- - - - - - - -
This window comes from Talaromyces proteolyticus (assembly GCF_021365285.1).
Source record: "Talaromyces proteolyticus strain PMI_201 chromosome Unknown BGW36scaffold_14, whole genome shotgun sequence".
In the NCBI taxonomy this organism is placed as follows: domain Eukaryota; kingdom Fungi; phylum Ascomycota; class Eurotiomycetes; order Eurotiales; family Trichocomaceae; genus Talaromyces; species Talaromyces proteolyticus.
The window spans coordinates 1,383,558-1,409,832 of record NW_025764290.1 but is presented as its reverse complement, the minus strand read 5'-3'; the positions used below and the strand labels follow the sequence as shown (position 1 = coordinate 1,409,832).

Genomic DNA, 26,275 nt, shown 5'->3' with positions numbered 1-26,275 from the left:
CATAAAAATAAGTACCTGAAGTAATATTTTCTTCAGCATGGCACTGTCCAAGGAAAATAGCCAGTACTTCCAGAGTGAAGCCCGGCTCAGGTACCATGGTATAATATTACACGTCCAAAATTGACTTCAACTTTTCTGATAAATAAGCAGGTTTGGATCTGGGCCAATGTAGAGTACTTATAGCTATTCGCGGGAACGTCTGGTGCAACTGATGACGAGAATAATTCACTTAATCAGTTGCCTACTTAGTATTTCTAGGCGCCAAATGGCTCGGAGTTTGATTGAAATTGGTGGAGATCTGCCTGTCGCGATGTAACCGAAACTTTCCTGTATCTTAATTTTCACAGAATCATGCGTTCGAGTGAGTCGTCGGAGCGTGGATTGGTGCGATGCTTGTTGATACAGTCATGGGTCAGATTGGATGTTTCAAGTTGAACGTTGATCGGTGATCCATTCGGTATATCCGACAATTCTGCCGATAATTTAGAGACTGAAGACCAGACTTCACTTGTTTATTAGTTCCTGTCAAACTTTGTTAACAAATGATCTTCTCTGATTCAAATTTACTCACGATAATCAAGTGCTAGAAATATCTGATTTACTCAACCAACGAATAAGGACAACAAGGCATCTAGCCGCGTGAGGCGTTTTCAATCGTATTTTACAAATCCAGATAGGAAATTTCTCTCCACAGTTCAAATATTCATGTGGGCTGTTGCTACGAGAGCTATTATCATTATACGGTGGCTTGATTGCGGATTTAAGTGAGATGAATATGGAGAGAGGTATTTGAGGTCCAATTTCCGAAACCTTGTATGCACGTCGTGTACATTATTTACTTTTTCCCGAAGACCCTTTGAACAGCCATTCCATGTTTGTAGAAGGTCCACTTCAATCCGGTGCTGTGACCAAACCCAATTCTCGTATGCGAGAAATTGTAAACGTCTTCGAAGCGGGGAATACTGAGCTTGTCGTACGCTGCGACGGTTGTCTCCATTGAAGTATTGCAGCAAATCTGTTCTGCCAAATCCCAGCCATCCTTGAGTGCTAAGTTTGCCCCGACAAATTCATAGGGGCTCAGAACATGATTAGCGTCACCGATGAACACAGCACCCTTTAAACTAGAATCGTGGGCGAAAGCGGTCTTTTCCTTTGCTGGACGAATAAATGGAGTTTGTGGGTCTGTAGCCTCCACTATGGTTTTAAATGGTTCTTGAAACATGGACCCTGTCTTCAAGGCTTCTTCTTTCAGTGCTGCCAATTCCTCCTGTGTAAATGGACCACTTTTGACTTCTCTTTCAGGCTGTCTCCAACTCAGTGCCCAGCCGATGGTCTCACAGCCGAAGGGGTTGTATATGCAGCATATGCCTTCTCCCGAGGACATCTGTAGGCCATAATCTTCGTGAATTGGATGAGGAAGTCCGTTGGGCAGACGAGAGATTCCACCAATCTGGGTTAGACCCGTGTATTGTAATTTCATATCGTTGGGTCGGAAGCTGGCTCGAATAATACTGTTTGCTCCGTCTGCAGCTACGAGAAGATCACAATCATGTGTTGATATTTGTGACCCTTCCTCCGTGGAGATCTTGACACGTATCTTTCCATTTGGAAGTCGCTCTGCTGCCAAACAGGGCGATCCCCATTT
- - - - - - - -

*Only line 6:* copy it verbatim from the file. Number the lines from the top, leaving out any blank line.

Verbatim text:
CATAAAAATAAGTACCTGAAGTAATATTTTCTTCAGCATGGCACTGTCCAAGGAAAATAGCCAGTACTTCCAGAGTGAAGCCCGGCTCAGGTACCATGGTATAATATTACACGTCCAAAATTGACTTCAACTTTTCTGATAAATAAGCAGGTTTGGATCTGGGCCAATGTAGAGTACTTATAGCTATTCGCGGGAACGTCTGGTGCAACTGATGACGAGAATAATTCACTTAATCAGTTGCCTACTTAGTATTTCTAGGCGCCAAATGGCTCGGAGTTTGATTGAAATTGGTGGAGATCTGCCTGTCGCGATGTAACCGAAACTTTCCTGTATCTTAATTTTCACAGAATCATGCGTTCGAGTGAGTCGTCGGAGCGTGGATTGGTGCGATGCTTGTTGATACAGTCATGGGTCAGATTGGATGTTTCAAGTTGAACGTTGATCGGTGATCCATTCGGTATATCCGACAATTCTGCCGATAATTTAGAGACTGAAGACCAGACTTCACTTGTTTATTAGTTCCTGTCAAACTTTGTTAACAAATGATCTTCTCTGATTCAAATTTACTCACGATAATCAAGTGCTAGAAATATCTGATTTACTCAACCAACGAATAAGGACAACAAGGCATCTAGCCGCGTGAGGCGTTTTCAATCGTATTTTACAAATCCAGATAGGAAATTTCTCTCCACAGTTCAAATATTCATGTGGGCTGTTGCTACGAGAGCTATTATCATTATACGGTGGCTTGATTGCGGATTTAAGTGAGATGAATATGGAGAGAGGTATTTGAGGTCCAATTTCCGAAACCTTGTATGCACGTCGTGTACATTATTTACTTTTTCCCGAAGACCCTTTGAACAGCCATTCCATGTTTGTAGAAGGTCCACTTCAATCCGGTGCTGTGACCAAACCCAATTCTCGTATGCGAGAAATTGTAAACGTCTTCGAAGCGGGGAATACTGAGCTTGTCGTACGCTGCGACGGTTGTCTCCATTGAAGTATTGCAGCAAATCTGTTCTGCCAAATCCCAGCCATCCTTGAGTGCTAAGTTTGCCCCGACAAATTCATAGGGGCTCAGAACATGATTAGCGTCACCGATGAACACAGCACCCTTTAAACTAGAATCGTGGGCGAAAGCGGTCTTTTCCTTTGCTGGACGAATAAATGGAGTTTGTGGGTCTGTAGCCTCCACTATGGTTTTAAATGGTTCTTGAAACATGGACCCTGTCTTCAAGGCTTCTTCTTTCAGTGCTGCCAATTCCTCCTGTGTAAATGGACCACTTTTGACTTCTCTTTCAGGCTGTCTCCAACTCAGTGCCCAGCCGATGGTCTCACAGCCGAAGGGGTTGTATATGCAGCATATGCCTTCTCCCGAGGACATCTGTAGGCCATAATCTTCGTGAATTGGATGAGGAAGTCCGTTGGGCAGACGAGAGATTCCACCAATCTGGGTTAGACCCGTGTATTGTAATTTCATATCGTTGGGTCGGAAGCTGGCTCGAATAATACTGTTTGCTCCGTCTGCAGCTACGAGAAGATCACAATCATGTGTTGATATTTGTGACCCTTCCTCCGTGGAGATCTTGACACGTATCTTTCCATTTGGAAGTCGCTCTGCTGCCAAACAGGGCGATCCCCATTT